Published in World Development 56 : 153-171, 2013

Berresaw Menale Kassie; Ndiritu, S.W.; Stage, J.

This paper explores the link between the gender of a household head and food security in rural Kenya. The results show that the food security gap between male-headed households (MHHs) and female-headed households (FHHs) is explained by their differences in observable and unobservable characteristics. FHHs’ food security status would have been higher than it is now if the returns (coefficients) on their observed characteristics had been the same as the returns on the MHHs’ characteristics. Even if that had been the case, however, results indicate that FHHs would still have been less food-secure than the MHHs due to unobservable characteristics.

Household, community, and policy determinants of food insecurity in rural Malawi

Posted by Carelia Juarez on , in Journal Articles

Published in Development Southern Africa 30 (4-5) : 451-467, 2013

Fisher, M.; Lewin, P.A.

This study examines how socio-economic characteristics of households, local conditions, and public programmes are associated with the probability that a farm household in rural Malawi is food insecure. The statistical analysis uses nationally representative data for 8350 randomly-selected households interviewed during 2004/05 for the second Malawi Integrated Household Survey. Regressions are estimated separately for households in the north, centre, and south of Malawi to account for spatial heterogeneity. Results of a multilevel logit model reveal that households are less likely to be food insecure if they have larger cultivated land per capita, receive agricultural field assistance, reside in a community with an agricultural cooperative and relatively high annual rainfall, and are headed by an individual with a high school degree. Factors that positively correlate with household food insecurity are price of maize, price of fertiliser, number of household members, and distance to markets. Implications of these findings for policy are discussed.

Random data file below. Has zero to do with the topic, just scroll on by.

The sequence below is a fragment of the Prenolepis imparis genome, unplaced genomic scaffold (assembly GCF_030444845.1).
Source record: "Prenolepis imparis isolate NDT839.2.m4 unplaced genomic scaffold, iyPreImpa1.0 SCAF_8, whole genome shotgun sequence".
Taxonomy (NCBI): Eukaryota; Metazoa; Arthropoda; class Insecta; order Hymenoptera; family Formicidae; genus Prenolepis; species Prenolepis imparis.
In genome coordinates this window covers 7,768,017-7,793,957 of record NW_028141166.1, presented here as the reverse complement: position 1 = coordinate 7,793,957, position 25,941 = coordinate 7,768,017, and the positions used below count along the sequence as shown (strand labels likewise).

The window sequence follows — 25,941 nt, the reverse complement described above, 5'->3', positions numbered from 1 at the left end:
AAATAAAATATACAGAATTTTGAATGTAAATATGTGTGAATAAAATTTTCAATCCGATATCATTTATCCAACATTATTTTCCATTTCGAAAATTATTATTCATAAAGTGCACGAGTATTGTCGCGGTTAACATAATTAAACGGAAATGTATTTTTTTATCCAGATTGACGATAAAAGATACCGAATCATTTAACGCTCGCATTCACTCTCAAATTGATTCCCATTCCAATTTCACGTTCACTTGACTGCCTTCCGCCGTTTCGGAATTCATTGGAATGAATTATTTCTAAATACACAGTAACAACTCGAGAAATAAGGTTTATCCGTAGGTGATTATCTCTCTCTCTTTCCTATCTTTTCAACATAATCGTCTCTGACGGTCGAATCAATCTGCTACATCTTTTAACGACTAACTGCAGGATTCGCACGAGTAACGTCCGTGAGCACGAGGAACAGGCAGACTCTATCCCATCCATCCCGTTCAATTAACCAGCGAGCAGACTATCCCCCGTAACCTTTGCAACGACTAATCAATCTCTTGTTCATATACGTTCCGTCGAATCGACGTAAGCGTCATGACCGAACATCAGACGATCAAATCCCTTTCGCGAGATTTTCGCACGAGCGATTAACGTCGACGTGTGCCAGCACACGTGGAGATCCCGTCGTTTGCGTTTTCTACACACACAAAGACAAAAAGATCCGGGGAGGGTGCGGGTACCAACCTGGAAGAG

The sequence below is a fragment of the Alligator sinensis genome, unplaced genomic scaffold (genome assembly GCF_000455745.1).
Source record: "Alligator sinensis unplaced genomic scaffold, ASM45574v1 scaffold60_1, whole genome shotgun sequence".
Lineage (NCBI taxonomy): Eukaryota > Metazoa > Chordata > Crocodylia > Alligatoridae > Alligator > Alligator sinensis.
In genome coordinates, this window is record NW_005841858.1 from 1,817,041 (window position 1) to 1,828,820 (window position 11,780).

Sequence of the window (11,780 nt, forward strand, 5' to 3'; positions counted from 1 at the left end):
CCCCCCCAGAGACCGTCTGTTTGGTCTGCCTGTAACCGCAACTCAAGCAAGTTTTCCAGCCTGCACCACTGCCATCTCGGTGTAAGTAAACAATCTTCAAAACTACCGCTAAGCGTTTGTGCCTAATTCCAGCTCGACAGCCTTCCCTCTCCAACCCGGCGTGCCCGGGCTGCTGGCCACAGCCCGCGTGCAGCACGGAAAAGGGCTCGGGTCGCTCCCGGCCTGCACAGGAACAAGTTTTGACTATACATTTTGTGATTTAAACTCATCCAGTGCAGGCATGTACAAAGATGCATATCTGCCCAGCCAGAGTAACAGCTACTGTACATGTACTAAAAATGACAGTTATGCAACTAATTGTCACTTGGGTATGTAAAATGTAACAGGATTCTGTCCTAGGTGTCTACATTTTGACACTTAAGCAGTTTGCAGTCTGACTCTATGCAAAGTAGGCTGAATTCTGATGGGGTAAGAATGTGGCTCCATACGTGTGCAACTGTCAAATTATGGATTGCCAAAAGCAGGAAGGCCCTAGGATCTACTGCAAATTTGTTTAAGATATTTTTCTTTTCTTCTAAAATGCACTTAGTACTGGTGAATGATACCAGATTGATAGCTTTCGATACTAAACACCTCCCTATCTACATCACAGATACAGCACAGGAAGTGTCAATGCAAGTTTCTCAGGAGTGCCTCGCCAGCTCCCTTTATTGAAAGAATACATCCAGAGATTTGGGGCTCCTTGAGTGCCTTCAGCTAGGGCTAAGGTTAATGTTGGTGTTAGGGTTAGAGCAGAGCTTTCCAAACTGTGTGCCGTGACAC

Identifying recommendation domains for targeting dual-purpose maize-based interventions in crop-livestock systems in East Africa

Posted by Carelia Juarez on , in Journal Articles

Published in Land Use Policy 30 (1) : 834-846, 2013

An Notenbaert, Mario Herrero, Hugo De Groote, Liang You, Ernesto Gonzalez-Estrada and Michael Blummel